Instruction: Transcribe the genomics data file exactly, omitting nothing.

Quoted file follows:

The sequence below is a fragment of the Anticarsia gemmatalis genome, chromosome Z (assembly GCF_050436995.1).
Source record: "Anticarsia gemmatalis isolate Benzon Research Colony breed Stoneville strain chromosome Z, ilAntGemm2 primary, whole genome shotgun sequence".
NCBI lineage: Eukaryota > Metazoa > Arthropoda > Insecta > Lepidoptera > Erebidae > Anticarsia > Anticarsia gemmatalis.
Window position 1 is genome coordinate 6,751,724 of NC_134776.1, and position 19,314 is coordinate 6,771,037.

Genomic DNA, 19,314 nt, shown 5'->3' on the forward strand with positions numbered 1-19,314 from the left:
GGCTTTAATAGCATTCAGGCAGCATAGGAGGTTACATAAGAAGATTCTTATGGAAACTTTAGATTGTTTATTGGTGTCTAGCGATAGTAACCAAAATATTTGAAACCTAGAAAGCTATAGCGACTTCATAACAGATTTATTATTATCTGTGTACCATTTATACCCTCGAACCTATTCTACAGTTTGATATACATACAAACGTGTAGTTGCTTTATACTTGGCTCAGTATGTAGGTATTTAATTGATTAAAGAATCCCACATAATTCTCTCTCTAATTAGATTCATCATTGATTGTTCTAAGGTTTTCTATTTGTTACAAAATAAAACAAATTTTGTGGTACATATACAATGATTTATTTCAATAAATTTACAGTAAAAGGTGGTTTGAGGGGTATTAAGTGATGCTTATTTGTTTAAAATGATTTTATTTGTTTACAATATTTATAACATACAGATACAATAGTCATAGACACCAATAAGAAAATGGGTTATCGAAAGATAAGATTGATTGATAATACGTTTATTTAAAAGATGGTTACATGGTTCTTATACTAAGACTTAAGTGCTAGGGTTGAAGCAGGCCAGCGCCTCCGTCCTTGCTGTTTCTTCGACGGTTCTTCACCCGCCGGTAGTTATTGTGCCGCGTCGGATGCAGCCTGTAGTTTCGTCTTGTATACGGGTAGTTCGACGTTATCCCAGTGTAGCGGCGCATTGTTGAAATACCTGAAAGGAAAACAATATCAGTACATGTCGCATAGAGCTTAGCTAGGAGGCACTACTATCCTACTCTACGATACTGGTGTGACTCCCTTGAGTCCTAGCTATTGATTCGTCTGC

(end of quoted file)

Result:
The sequence below is a fragment of the Anticarsia gemmatalis genome, chromosome Z (assembly GCF_050436995.1).
Source record: "Anticarsia gemmatalis isolate Benzon Research Colony breed Stoneville strain chromosome Z, ilAntGemm2 primary, whole genome shotgun sequence".
NCBI lineage: Eukaryota > Metazoa > Arthropoda > Insecta > Lepidoptera > Erebidae > Anticarsia > Anticarsia gemmatalis.
Window position 1 is genome coordinate 6,751,724 of NC_134776.1, and position 19,314 is coordinate 6,771,037.

Genomic DNA, 19,314 nt, shown 5'->3' on the forward strand with positions numbered 1-19,314 from the left:
GGCTTTAATAGCATTCAGGCAGCATAGGAGGTTACATAAGAAGATTCTTATGGAAACTTTAGATTGTTTATTGGTGTCTAGCGATAGTAACCAAAATATTTGAAACCTAGAAAGCTATAGCGACTTCATAACAGATTTATTATTATCTGTGTACCATTTATACCCTCGAACCTATTCTACAGTTTGATATACATACAAACGTGTAGTTGCTTTATACTTGGCTCAGTATGTAGGTATTTAATTGATTAAAGAATCCCACATAATTCTCTCTCTAATTAGATTCATCATTGATTGTTCTAAGGTTTTCTATTTGTTACAAAATAAAACAAATTTTGTGGTACATATACAATGATTTATTTCAATAAATTTACAGTAAAAGGTGGTTTGAGGGGTATTAAGTGATGCTTATTTGTTTAAAATGATTTTATTTGTTTACAATATTTATAACATACAGATACAATAGTCATAGACACCAATAAGAAAATGGGTTATCGAAAGATAAGATTGATTGATAATACGTTTATTTAAAAGATGGTTACATGGTTCTTATACTAAGACTTAAGTGCTAGGGTTGAAGCAGGCCAGCGCCTCCGTCCTTGCTGTTTCTTCGACGGTTCTTCACCCGCCGGTAGTTATTGTGCCGCGTCGGATGCAGCCTGTAGTTTCGTCTTGTATACGGGTAGTTCGACGTTATCCCAGTGTAGCGGCGCATTGTTGAAATACCTGAAAGGAAAACAATATCAGTACATGTCGCATAGAGCTTAGCTAGGAGGCACTACTATCCTACTCTACGATACTGGTGTGACTCCCTTGAGTCCTAGCTATTGATTCGTCTGC